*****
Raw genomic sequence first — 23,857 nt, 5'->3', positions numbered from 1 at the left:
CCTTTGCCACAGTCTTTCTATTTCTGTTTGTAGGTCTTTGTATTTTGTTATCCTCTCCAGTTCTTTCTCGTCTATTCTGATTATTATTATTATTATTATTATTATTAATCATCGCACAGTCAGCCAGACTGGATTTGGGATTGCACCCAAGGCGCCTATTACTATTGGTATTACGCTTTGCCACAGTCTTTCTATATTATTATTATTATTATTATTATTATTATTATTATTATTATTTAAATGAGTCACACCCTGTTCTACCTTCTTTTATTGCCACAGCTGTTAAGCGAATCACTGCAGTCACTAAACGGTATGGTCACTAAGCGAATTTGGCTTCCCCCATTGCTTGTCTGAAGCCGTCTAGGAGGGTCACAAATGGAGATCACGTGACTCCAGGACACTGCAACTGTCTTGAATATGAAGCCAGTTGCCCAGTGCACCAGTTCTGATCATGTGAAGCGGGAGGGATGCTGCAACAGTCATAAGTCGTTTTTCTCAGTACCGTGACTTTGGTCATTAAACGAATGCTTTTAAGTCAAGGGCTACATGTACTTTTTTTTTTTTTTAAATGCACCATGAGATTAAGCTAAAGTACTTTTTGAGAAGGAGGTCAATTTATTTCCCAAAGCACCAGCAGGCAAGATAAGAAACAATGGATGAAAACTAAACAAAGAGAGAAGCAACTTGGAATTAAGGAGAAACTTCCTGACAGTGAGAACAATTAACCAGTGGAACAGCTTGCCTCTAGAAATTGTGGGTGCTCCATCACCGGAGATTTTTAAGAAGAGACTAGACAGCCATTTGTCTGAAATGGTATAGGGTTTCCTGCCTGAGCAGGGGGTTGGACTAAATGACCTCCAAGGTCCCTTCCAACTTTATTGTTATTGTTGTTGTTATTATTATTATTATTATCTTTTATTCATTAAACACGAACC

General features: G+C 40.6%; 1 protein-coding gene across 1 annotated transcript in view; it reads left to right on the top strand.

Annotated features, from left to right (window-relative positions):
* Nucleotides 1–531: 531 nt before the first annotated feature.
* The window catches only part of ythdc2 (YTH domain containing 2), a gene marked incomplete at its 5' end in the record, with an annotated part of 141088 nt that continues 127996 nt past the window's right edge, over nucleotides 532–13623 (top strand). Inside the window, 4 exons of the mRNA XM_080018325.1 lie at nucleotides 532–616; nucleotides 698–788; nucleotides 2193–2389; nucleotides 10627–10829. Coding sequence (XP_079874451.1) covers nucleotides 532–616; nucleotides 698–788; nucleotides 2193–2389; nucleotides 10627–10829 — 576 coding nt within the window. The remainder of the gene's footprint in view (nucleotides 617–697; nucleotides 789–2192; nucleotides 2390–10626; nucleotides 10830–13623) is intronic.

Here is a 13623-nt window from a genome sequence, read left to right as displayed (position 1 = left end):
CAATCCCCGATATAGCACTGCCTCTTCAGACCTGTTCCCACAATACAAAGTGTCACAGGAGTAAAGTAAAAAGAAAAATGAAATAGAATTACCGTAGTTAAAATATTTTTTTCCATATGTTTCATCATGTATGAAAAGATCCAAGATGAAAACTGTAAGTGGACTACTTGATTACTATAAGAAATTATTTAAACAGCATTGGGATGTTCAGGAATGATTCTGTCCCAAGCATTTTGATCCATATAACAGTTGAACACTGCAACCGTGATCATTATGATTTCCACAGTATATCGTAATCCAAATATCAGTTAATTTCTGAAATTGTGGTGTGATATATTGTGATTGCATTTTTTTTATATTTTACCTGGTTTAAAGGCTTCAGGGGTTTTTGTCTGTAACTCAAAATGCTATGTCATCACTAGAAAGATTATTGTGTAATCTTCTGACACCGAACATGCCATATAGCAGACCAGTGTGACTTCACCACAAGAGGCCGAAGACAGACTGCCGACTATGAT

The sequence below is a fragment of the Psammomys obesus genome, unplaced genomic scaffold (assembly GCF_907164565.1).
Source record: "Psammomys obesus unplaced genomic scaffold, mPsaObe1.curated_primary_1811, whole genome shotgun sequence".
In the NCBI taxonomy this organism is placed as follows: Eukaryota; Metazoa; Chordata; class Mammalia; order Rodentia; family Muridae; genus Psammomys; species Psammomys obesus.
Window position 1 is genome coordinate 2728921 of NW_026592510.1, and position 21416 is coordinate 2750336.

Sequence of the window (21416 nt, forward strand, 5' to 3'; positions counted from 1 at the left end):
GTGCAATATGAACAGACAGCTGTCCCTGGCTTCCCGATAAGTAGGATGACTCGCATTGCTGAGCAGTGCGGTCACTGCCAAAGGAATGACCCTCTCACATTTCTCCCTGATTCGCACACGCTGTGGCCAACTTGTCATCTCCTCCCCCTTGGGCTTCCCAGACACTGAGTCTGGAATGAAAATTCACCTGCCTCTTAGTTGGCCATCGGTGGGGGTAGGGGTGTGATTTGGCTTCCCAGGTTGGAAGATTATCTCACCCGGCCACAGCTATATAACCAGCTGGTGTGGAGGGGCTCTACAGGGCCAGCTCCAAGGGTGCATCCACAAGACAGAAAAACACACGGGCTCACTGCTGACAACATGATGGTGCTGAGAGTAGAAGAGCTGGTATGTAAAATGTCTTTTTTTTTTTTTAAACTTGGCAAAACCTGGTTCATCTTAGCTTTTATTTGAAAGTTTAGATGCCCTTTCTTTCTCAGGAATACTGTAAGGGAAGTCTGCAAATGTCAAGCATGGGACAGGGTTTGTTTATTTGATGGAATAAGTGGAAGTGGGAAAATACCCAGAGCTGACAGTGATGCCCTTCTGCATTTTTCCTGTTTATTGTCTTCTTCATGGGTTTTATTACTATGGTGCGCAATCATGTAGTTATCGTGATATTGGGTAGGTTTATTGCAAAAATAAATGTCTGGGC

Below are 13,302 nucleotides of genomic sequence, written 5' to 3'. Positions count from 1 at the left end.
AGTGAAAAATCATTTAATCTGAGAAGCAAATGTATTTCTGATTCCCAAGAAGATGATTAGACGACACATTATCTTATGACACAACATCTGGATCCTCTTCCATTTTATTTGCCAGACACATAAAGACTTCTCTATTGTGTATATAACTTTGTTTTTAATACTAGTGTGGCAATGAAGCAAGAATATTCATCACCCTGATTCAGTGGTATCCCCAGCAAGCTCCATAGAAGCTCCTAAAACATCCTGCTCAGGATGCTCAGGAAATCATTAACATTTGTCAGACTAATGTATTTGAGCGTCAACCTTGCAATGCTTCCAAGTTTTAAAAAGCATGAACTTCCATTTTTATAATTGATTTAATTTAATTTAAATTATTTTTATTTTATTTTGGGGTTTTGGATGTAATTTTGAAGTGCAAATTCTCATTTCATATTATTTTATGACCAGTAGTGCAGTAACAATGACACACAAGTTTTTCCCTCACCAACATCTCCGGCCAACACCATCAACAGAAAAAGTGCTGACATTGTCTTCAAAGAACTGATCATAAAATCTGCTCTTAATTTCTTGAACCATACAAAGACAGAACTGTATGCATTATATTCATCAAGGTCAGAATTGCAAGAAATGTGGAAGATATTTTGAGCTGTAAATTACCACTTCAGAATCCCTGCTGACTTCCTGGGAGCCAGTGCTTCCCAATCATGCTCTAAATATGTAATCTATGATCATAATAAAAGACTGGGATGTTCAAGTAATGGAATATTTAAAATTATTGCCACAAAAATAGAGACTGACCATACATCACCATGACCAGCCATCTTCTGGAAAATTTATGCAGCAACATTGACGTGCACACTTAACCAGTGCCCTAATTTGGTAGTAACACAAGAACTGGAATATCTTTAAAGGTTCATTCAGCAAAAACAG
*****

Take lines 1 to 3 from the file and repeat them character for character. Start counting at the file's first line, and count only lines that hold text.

Raw genomic sequence first — 23,857 nt, 5'->3', positions numbered from 1 at the left:
CCTTTGCCACAGTCTTTCTATTTCTGTTTGTAGGTCTTTGTATTTTGTTATCCTCTCCAGTTCTTTCTCGTCTATTCTGATTATTATTATTATTATTATTATTATTAATCATCGCACAGTCAGCCAGACTGGATTTGGGATTGCACCCAAGGCGCCTATTACTATTGGTATTACGCTTTGCCACAGTCTTTCTATATTATTATTATTATTATTATTATTATTATTATTATTATTATTTAAATGAGTCACACCCTGTTCTACCTTCTTTTATTGCCACAGCTGTTAAGCGAATCACTGCAGTCACTAAACGGTATGGTCACTAAGCGAATTTGGCTTCCCCCATTGCTTGTCTGAAGCCGTCTAGGAGGGTCACAAATGGAGATCACGTGACTCCAGGACACTGCAACTGTCTTGAATATGAAGCCAGTTGCCCAGTGCACCAGTTCTGATCATGTGAAGCGGGAGGGATGCTGCAACAGTCATAAGTCGTTTTTCTCAGTACCGTGACTTTGGTCATTAAACGAATGCTTTTAAGTCAAGGGCTACATGTACTTTTTTTTTTTTTTAAATGCACCATGAGATTAAGCTAAAGTACTTTTTGAGAAGGAGGTCAATTTATTTCCCAAAGCACCAGCAGGCAAGATAAGAAACAATGGATGAAAACTAAACAAAGAGAGAAGCAACTTGGAATTAAGGAGAAACTTCCTGACAGTGAGAACAATTAACCAGTGGAACAGCTTGCCTCTAGAAATTGTGGGTGCTCCATCACCGGAGATTTTTAAGAAGAGACTAGACAGCCATTTGTCTGAAATGGTATAGGGTTTCCTGCCTGAGCAGGGGGTTGGACTAAATGACCTCCAAGGTCCCTTCCAACTTTATTGTTATTGTTGTTGTTATTATTATTATTATTATCTTTTATTCATTAAACACGAACC

General features: G+C 40.6%; 1 protein-coding gene across 1 annotated transcript in view; it reads left to right on the top strand.